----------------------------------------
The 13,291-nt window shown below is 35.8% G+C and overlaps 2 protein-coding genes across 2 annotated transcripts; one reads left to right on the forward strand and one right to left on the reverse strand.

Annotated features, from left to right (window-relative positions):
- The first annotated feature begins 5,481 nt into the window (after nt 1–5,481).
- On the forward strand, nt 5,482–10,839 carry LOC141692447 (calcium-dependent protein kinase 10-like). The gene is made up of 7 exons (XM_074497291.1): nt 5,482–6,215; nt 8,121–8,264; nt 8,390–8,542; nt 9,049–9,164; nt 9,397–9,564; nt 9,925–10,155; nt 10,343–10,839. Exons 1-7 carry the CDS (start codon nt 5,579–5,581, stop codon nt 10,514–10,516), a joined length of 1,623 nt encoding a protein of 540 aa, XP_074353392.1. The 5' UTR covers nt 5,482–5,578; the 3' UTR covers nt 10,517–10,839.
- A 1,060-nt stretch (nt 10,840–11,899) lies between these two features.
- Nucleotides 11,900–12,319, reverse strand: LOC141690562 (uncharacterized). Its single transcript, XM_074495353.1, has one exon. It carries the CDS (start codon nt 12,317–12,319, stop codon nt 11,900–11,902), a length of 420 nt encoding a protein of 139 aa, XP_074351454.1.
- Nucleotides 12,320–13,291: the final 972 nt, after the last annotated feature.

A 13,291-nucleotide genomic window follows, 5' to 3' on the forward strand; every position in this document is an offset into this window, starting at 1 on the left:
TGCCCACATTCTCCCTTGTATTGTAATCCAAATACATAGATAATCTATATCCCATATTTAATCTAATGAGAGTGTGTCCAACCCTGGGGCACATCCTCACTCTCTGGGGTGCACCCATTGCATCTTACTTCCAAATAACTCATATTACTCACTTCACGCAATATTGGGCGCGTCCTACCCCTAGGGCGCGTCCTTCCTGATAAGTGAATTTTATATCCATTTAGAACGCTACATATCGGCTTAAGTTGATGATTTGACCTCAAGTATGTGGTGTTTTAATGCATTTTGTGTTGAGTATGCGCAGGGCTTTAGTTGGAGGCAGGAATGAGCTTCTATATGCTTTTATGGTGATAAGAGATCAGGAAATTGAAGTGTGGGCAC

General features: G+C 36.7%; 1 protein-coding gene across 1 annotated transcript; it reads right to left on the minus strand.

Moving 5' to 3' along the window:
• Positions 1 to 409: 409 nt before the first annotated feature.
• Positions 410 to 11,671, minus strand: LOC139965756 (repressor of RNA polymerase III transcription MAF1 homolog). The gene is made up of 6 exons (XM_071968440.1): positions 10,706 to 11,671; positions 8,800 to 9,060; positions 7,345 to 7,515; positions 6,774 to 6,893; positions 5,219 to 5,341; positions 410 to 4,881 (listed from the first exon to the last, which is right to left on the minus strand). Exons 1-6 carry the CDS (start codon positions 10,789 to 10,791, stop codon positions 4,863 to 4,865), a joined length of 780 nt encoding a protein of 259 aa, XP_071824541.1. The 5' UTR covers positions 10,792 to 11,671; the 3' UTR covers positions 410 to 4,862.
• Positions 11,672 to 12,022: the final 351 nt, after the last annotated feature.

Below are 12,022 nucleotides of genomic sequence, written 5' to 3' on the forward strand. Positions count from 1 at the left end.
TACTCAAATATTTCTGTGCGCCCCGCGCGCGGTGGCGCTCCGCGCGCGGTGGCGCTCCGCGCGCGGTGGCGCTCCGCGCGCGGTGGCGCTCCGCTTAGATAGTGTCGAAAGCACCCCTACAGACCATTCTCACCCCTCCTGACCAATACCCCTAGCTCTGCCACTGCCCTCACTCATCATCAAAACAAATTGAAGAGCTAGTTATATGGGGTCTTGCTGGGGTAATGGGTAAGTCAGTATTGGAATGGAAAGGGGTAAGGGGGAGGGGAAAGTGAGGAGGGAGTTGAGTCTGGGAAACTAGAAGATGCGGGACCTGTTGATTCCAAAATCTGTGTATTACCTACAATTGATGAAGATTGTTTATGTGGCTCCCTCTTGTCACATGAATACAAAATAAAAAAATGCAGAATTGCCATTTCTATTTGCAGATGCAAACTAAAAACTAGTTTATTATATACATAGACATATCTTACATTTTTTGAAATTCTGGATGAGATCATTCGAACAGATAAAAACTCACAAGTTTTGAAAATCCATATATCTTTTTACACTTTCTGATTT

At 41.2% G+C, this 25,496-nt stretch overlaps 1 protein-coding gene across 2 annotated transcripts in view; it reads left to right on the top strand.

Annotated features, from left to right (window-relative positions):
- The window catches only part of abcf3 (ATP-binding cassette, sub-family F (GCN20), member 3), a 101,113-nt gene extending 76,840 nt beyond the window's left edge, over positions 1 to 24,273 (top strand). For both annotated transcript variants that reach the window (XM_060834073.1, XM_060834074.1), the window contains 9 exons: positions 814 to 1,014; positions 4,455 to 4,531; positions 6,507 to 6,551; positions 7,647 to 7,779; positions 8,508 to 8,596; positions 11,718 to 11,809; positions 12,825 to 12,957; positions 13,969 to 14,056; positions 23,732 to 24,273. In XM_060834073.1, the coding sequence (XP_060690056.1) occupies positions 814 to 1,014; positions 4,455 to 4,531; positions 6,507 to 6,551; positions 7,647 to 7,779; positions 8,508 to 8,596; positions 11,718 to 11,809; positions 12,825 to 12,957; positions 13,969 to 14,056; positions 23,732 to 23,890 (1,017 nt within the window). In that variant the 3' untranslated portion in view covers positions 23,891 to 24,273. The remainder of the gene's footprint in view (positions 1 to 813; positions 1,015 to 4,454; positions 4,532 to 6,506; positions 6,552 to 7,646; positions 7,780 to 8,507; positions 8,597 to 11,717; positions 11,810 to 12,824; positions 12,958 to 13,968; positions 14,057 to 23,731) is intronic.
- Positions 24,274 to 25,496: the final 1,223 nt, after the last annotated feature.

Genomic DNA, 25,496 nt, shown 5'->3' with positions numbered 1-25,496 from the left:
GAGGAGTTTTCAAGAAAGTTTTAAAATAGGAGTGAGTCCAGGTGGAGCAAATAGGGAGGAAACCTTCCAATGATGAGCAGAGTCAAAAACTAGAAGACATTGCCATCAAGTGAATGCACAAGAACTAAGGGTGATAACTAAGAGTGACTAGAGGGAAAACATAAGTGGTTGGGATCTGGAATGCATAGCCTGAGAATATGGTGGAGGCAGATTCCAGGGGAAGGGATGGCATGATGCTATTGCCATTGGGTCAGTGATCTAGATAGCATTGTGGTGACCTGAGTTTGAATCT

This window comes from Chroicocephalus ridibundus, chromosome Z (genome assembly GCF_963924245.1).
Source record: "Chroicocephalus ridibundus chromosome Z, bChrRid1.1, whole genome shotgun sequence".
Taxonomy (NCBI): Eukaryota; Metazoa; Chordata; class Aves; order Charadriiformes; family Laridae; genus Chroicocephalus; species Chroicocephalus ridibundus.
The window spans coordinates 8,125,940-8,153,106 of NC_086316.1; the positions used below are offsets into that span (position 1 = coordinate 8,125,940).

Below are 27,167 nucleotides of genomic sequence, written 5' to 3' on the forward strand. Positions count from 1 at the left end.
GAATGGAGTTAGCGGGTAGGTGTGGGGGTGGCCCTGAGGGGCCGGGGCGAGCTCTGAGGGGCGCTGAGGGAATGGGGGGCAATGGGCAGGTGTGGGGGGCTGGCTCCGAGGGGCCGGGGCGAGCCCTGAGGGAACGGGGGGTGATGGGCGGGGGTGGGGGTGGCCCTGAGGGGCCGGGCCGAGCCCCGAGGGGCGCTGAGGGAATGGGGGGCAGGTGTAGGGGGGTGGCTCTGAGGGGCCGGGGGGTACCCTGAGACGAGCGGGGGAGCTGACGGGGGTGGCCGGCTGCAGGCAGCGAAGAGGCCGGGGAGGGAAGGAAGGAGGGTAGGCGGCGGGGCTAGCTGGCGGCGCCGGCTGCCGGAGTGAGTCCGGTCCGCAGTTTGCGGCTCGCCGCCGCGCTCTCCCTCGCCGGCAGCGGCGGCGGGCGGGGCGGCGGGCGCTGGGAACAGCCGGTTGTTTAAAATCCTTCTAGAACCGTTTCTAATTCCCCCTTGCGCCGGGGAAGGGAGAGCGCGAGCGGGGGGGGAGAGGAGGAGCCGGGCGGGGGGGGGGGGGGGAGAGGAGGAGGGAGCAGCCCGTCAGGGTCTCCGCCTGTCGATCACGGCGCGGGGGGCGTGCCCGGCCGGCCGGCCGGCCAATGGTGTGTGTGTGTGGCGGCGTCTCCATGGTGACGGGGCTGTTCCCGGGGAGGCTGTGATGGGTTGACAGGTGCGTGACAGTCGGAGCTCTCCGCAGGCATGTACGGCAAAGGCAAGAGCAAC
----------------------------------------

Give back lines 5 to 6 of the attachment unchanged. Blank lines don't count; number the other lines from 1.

- A 1,060-nt stretch (nt 10,840–11,899) lies between these two features.
- Nucleotides 11,900–12,319, reverse strand: LOC141690562 (uncharacterized). Its single transcript, XM_074495353.1, has one exon. It carries the CDS (start codon nt 12,317–12,319, stop codon nt 11,900–11,902), a length of 420 nt encoding a protein of 139 aa, XP_074351454.1.